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NY Lawmakers Introduce Bill To Prevent Gas Price Gouging

NEW YORK (CBSNewYork) -- Drivers have been reeling at the rapid rise in the cost of gas, and worries have cropped up that some prices are being pumped up to scam consumers.

On Sunday, a pair of New York State lawmakers called for action, reports CBS 2's Dave Carlin.

"It's crazy. I'm paying $38…on not even a full tank of gas," one driver said.

State Senator Eric Adams and Assemblyman David Weprin said the price of gas is getting out of hand.

"We are on the verge of $5 a gallon," Sen. Adams said.

"Prices are going up on a daily basis," said Assemblyman Weprin.

Sen. Adams and Assemblyman Weprin announced a public awareness campaign on Sunday to let New Yorkers know that the New York State Consumer Protection Board is the pace to turn if they suspect they're being ripped off at the pumps.

"If you find there is too much water content in your gas, or finding the price gouging increasing rapidly in your community or your area, we want you to call the Consumer Protection Board," Sen. Adams said.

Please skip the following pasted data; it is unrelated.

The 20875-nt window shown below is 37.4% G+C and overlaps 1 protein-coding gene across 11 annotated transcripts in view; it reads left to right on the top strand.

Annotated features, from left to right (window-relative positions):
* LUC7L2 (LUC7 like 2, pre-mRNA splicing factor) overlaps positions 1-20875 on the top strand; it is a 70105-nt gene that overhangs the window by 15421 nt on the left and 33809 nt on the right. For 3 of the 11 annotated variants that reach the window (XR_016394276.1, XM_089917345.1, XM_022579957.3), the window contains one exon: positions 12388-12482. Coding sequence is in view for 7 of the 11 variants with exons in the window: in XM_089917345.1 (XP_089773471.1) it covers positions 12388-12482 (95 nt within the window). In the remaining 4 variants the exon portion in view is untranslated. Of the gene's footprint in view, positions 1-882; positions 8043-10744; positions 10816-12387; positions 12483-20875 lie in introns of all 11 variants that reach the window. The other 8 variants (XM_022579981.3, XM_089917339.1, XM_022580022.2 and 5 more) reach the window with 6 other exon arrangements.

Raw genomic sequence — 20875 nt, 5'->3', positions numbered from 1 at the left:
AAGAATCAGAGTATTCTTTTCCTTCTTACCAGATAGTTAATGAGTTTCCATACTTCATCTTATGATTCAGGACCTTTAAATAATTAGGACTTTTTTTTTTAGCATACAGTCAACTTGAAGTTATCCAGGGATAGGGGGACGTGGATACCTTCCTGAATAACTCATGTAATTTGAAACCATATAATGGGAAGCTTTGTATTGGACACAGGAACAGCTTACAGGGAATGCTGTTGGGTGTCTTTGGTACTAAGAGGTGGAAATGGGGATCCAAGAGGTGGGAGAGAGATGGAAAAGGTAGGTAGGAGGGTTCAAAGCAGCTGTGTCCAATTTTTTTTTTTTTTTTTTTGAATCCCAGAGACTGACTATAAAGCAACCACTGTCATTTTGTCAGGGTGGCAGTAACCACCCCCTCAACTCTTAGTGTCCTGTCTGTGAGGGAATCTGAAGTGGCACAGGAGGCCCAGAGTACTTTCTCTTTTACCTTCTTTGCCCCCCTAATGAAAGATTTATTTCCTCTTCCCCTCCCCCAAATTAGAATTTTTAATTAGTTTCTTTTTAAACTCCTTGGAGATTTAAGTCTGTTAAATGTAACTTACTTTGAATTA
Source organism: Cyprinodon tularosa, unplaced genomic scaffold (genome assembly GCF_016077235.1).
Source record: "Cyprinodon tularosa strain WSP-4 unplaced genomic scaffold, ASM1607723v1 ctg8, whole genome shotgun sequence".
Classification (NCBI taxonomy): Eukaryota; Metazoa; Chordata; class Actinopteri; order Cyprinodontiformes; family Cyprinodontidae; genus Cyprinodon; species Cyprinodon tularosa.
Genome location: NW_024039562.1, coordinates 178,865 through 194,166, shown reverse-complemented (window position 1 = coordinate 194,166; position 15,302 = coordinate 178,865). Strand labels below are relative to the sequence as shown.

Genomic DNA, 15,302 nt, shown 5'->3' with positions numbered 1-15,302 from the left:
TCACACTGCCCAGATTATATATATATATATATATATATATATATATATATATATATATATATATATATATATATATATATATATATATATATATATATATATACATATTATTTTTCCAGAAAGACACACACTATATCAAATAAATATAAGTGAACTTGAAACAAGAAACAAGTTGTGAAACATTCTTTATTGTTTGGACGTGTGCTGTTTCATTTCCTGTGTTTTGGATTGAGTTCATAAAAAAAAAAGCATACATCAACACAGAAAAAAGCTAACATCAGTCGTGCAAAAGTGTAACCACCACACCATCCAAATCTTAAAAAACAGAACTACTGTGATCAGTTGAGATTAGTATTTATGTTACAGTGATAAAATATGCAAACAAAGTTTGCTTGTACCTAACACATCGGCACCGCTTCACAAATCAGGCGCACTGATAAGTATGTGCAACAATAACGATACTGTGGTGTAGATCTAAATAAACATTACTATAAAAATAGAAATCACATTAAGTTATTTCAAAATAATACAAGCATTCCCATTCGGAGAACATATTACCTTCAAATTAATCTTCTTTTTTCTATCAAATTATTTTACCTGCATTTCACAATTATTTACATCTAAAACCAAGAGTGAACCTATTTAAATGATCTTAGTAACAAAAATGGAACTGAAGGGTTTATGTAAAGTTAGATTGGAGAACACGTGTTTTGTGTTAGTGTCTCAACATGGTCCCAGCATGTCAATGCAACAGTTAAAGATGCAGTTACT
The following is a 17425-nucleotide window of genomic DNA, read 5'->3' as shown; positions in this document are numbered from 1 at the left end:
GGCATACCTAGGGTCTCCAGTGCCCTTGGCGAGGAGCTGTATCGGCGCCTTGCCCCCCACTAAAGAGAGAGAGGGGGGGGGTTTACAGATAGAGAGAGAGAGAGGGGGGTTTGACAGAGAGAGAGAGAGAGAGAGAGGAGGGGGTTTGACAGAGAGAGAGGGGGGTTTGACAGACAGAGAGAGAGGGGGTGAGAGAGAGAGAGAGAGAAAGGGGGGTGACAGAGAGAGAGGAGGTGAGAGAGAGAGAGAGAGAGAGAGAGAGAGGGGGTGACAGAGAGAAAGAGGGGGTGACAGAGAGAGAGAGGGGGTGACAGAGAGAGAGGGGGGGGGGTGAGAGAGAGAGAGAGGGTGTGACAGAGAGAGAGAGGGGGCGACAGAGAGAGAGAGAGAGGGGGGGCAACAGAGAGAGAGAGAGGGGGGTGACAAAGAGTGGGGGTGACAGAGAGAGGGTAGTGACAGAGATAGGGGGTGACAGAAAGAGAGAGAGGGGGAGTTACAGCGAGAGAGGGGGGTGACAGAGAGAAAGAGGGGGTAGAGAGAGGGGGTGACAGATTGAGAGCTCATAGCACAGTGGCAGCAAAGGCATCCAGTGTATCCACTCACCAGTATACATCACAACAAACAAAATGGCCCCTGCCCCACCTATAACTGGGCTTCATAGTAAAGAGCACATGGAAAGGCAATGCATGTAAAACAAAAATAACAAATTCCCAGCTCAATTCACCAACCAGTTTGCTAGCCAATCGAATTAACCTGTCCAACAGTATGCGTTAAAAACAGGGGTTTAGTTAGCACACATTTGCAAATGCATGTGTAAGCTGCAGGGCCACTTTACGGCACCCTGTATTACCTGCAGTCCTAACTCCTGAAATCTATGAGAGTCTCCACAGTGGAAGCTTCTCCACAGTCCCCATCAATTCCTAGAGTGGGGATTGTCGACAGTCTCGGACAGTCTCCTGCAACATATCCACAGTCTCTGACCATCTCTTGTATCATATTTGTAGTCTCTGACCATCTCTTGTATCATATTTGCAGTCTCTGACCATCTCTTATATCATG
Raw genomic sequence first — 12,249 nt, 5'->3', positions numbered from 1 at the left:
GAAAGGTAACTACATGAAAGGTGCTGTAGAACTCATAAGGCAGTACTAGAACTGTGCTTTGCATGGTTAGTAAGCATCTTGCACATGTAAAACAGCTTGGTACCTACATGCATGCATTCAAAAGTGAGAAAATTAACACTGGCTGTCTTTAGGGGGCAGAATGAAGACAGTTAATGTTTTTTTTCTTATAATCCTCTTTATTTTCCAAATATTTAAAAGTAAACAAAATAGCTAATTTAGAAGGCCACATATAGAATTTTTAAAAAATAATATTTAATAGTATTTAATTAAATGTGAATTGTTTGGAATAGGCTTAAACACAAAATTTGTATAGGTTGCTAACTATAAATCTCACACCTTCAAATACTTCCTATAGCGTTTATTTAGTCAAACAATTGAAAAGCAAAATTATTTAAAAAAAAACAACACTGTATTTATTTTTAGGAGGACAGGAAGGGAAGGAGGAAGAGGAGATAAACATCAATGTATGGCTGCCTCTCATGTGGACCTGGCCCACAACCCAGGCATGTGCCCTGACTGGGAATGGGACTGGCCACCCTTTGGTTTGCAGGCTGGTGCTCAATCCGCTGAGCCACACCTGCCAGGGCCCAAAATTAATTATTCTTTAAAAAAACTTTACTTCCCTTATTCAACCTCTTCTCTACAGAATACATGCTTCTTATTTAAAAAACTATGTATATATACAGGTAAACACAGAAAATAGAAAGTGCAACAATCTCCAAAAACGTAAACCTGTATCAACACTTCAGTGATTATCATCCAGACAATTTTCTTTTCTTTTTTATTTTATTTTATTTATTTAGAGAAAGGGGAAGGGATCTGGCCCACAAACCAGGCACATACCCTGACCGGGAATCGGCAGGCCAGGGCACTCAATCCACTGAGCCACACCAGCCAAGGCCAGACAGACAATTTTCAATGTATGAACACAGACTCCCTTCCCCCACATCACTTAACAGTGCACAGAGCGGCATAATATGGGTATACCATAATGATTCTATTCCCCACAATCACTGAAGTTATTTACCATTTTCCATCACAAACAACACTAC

Gas retailers said they are paying higher wholesale prices and have no choice but to pass it on.

Gas stations said drivers can blame the price spikes on the unrest in Libya. Even thought the U.S. doesn't get much oil from Libya, other countries do – and oil prices are set on a global scale.

Assemblyman Weprin, though, said he's concerned about the few greedy gas station owners who go too far.

"Unscrupulous owners are taking advantage of the public not knowing what the actual price should be," he said.

"Gasoline pump pain is something no driver in New York State is a stranger to – however, that pain should not be exacerbated by fraudulent tactics," Sen. Adams said.

The rocketing gas prices prompted New York City's Department of Consumer Affairs to inspect more than 10,000 pumps, and the findings were encouraging – 97 percent of them delivered what drivers were buying.

The legislation will require all gas stations in New York State to post signs near gas pumps listing contact information for the CPB, which investigates such complaints and takes action against violators.

"If they believe they're receiving a poor quality of gas or being overcharged, they can call the appropriate number to report," Sen. Adams said.

The two state lawmakers also want more spot checks at gas stations, and new laws to make the penalties for gouging even more severe.

SOUND-OFF: Do you feel you are being ripped off at the pumps?  Have the gas prices hit you particularly hard?  Let us know in our comments section.

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